Joseph Zobel: Négritude and the Novel
Research output: Book/Report › Book
Colleges, School and Institutes
Joseph Zobel (1915-2006) is one of the best-known Francophone Caribbean authors, and is internationally recognised for his novel La Rue Cases-Nègres (1950). Yet very little is known about his other novels, and most readings of La Rue Cases-Nègres consider the text in isolation. Through a series of close readings of the author’s six published novels, with supporting references drawn from his published short stories, poetry and diaries, Joseph Zobel: Négritude and the Novel generates new insights into Zobel’s highly original decision to develop Négritude’s project of affirming pride in black identity through the novel and social realism. The study establishes how, influenced by the American Harlem Renaissance movement, Zobel expands the scope of Négritude by introducing new themes and stylistic innovations which herald a new kind of social realist French Caribbean literature. These discoveries in turn challenge and alter the current understanding of Francophone Caribbean literature during the Négritude period, in addition to contributing to changes in the current understanding of Caribbean and American literature more broadly understood.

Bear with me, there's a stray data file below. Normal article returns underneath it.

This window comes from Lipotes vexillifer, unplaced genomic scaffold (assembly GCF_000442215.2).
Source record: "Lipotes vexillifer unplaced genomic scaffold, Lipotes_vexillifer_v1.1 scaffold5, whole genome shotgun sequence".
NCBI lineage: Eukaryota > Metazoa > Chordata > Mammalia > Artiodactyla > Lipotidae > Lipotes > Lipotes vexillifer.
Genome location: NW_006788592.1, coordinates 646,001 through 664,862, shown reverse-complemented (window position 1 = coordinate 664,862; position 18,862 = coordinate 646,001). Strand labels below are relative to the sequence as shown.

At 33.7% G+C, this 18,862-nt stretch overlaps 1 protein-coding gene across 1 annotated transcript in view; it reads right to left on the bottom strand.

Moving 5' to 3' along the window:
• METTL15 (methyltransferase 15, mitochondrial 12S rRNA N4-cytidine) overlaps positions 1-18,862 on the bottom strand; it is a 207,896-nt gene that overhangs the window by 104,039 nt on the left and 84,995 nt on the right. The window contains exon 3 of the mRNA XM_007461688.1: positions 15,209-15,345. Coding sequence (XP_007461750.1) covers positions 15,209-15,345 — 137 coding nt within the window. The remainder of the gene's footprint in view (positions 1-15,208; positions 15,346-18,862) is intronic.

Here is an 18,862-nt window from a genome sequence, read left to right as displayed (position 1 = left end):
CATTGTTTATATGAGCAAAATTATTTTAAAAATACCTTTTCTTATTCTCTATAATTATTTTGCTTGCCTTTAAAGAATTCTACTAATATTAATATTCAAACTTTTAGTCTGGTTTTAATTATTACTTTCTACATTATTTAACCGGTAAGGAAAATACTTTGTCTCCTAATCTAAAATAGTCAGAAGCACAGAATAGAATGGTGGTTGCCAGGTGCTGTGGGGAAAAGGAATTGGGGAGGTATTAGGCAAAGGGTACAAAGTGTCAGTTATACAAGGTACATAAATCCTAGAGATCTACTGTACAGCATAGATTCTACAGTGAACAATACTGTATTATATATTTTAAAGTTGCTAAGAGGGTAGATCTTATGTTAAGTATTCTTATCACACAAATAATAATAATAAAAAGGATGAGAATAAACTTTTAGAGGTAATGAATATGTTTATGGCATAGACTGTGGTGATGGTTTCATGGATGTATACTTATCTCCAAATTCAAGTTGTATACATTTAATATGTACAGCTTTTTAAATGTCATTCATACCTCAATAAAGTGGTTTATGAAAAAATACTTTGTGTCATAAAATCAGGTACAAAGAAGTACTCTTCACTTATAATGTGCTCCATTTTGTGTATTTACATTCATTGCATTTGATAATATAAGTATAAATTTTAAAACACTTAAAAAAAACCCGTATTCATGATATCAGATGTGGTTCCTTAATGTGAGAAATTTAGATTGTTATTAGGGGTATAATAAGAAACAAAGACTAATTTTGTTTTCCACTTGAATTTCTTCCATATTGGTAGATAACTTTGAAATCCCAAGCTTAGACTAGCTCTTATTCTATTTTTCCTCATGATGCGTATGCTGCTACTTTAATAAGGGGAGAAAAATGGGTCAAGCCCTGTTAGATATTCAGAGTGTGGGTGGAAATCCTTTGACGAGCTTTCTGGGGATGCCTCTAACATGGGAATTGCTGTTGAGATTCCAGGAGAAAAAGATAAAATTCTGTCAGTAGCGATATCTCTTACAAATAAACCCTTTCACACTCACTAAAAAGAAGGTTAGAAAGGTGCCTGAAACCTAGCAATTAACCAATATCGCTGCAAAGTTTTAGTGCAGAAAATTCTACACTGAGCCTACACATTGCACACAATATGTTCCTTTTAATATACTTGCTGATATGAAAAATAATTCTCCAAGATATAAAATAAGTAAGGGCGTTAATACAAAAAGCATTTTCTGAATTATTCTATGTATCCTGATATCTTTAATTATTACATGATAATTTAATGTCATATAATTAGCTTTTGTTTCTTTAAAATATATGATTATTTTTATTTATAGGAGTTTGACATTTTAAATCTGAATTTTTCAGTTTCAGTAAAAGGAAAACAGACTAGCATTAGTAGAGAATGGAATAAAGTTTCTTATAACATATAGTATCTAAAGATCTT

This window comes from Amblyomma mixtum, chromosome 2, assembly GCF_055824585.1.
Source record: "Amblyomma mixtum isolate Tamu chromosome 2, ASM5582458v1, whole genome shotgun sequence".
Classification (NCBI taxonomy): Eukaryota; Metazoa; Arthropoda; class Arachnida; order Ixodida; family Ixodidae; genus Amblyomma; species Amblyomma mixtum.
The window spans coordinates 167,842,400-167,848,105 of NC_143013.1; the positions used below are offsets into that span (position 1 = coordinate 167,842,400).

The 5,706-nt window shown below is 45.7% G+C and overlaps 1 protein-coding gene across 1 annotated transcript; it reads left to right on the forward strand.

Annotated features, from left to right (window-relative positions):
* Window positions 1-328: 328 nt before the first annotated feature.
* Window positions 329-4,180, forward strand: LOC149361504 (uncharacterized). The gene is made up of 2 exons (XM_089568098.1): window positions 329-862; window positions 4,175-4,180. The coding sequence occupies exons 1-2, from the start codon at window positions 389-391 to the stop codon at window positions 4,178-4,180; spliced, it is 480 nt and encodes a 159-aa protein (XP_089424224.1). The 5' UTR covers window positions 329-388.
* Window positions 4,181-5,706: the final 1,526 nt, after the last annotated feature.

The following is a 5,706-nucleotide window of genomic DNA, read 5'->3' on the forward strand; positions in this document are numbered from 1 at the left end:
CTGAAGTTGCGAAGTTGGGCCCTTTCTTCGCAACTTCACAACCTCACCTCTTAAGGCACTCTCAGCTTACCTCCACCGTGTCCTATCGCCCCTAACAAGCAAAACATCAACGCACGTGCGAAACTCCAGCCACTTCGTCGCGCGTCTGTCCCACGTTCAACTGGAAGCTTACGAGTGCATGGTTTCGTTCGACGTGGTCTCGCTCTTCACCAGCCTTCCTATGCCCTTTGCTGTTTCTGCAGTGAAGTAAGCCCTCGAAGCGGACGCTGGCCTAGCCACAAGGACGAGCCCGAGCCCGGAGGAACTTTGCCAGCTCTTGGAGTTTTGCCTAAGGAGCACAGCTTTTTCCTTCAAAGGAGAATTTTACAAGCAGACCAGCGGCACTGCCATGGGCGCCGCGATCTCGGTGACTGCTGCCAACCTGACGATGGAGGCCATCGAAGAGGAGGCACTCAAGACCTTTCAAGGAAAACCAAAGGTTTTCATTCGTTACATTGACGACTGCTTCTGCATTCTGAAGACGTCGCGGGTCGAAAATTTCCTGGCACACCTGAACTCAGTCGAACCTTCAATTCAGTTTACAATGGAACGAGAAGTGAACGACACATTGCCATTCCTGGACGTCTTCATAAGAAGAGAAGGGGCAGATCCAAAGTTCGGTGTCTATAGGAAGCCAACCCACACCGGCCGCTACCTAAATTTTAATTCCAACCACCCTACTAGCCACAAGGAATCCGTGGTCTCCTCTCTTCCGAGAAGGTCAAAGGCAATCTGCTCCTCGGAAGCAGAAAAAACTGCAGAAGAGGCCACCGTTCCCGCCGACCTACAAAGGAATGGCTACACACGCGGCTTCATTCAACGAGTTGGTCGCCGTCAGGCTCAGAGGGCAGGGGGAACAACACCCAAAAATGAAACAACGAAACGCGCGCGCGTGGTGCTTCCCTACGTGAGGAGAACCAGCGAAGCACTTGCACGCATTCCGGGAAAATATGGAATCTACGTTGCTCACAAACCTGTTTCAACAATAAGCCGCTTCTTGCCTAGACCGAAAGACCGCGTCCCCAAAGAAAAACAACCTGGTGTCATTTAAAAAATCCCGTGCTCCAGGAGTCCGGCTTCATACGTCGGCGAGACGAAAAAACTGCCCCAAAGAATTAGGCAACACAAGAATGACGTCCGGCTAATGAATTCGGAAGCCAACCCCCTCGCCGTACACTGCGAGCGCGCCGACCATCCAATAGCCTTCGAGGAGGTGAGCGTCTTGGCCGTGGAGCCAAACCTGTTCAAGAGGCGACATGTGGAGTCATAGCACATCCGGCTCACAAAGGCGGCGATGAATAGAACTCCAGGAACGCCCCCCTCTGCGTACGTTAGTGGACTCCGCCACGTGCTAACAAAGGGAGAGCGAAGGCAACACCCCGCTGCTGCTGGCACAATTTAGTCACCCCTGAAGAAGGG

|Publisher||Liverpool University Press|
|Number of pages||288|
|Publication status||Published - 27 Mar 2018|